Elizabeth Neville, Global Animal
A group of wild bison roamed out of Yellowstone National Park, searching for food… and they could be killed for it.
Millions of bison once roamed the United States. Now, the remnants of these historic herds exist in limited numbers, most of whom live in Yellowstone National Park. Yellowstone has experienced a harsh winter this year, obstructing the food supply for the bison. This caused them to seek nourishment at lower elevations, such as the Gallatin National Forest in Montana.
Now, 400 of these wild bison, some of the last of their historic bloodline, are corralled in Gardiner, Montana, waiting for federal officials to decide whether they will live or die.
The Montana Department of Livestock wants them dead, claiming that the bison will eat grass needed for their ranchers’ animals and spread the disease brucellosis to their cattle. However, there has never been a documented case of brucellosis transfer between cattle and bison.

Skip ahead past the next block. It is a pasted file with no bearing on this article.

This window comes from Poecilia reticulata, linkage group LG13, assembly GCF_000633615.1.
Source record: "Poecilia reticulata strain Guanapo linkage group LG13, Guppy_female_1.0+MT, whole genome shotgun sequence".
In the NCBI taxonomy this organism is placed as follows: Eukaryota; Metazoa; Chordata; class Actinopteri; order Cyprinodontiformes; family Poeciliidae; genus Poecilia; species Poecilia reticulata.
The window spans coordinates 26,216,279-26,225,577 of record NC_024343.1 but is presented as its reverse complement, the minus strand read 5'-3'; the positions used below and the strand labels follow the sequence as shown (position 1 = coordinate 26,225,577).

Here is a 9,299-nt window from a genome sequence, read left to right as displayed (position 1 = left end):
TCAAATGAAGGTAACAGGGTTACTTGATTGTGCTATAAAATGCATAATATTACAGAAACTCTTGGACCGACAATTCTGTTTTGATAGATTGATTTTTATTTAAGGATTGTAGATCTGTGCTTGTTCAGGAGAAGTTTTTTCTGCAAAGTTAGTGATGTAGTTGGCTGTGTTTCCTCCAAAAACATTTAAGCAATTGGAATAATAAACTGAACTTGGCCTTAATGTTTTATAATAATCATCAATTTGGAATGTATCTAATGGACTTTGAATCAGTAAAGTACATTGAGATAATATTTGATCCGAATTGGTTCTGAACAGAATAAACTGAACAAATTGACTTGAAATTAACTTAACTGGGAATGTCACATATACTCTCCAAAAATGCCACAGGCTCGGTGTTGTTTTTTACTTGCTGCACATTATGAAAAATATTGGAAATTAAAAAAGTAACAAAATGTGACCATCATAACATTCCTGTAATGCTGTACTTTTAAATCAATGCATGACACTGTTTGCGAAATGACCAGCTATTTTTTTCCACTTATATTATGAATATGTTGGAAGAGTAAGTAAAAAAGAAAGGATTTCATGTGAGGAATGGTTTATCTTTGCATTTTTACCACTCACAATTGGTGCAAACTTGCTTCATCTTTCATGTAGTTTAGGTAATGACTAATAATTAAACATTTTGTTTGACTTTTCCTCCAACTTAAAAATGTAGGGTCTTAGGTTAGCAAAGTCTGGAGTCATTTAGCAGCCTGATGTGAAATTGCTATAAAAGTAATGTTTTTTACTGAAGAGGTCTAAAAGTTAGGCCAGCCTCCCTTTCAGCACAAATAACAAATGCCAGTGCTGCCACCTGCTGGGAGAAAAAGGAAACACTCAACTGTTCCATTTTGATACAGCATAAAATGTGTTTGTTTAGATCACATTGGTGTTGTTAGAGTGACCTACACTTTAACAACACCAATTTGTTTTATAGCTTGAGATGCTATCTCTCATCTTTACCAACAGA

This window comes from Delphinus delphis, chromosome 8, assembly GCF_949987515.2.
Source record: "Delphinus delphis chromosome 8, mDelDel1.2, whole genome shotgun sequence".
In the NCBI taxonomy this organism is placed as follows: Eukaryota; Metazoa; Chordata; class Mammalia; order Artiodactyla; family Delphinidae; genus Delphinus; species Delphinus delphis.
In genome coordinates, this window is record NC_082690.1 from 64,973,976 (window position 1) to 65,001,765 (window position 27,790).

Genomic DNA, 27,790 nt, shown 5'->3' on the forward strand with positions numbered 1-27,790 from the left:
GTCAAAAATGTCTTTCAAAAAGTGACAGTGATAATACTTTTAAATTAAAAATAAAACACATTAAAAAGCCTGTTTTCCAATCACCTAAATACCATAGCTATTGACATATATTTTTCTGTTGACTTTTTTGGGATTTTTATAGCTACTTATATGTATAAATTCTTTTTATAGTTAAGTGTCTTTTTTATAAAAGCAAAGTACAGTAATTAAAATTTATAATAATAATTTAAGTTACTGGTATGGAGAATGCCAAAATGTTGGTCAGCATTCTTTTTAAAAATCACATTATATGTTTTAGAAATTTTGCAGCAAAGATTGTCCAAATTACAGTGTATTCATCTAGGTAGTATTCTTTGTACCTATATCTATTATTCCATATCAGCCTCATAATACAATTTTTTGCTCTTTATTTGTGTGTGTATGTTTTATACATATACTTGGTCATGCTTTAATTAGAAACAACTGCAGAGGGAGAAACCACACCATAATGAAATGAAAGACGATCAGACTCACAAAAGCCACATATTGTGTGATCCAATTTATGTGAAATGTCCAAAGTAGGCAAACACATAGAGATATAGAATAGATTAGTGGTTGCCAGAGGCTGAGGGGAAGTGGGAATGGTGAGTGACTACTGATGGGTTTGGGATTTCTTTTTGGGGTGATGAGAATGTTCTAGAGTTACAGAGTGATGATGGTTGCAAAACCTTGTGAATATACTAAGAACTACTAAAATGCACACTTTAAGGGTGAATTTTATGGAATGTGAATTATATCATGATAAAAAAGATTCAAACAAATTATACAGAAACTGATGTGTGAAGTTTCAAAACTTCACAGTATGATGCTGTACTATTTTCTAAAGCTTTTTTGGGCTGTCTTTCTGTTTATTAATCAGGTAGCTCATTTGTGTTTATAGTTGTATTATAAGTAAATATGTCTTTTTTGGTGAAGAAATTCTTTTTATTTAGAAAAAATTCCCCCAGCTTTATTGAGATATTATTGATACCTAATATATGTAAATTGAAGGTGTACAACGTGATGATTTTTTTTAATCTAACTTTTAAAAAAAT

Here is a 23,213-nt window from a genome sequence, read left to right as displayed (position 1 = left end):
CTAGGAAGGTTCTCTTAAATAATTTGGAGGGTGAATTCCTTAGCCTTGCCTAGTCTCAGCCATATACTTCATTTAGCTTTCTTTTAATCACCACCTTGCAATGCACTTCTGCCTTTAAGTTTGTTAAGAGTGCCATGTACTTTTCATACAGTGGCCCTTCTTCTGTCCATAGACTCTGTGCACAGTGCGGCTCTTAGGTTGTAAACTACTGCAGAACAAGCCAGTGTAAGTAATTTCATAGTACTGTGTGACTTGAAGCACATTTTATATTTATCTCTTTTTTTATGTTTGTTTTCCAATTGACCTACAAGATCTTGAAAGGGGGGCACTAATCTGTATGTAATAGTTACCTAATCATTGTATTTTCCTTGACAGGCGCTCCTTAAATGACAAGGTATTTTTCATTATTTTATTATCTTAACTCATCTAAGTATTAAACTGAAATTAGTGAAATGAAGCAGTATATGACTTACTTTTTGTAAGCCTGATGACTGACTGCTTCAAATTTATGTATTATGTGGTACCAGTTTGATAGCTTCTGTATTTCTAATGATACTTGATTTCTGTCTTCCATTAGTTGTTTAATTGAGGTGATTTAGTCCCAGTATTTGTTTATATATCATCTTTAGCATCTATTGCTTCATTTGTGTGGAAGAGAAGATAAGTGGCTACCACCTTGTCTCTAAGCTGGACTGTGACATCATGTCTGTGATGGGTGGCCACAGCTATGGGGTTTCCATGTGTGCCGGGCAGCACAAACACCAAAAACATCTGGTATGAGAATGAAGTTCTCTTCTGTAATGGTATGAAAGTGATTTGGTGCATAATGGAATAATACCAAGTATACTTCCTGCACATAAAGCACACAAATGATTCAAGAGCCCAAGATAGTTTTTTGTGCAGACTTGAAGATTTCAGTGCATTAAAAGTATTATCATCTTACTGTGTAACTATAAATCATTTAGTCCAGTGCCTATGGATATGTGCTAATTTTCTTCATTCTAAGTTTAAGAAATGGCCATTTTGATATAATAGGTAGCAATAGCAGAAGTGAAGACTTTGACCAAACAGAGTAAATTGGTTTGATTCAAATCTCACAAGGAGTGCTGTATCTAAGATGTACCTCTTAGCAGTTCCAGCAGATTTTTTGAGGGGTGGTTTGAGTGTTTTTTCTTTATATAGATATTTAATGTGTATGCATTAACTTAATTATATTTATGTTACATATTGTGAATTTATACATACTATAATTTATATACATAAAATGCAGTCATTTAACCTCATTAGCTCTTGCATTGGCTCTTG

All of the bison are currently being tested for brucellosis. Those who test positive will certainly be executed. Even the brucellosis-free bison could be slaughtered, though, as the corrals are only designed to hold 400 bison, and federal agents have been aggressive in their efforts to imprison every animal that strays away from Yellowstone National Park.
Ruminants such as bison are vital for maintaining a balanced ecosystem in the region. Scientists claim that multiple herds of over 1,000 bison each are imperative to their survival as a species, and for the preservation of their habitat. Bison conservation is continually obstructed, however, as our own National Park Service and Forest Service keep hazing, and often killing, these animals whenever they leave Yellowstone.
If you believe that the bison should be able to roam freely in America’s wilderness, especially into National Forests, without fear of execution, sign the petition to urge Secretary of the Interior Ken Salazar to find an alternative to killing these rare and important animals.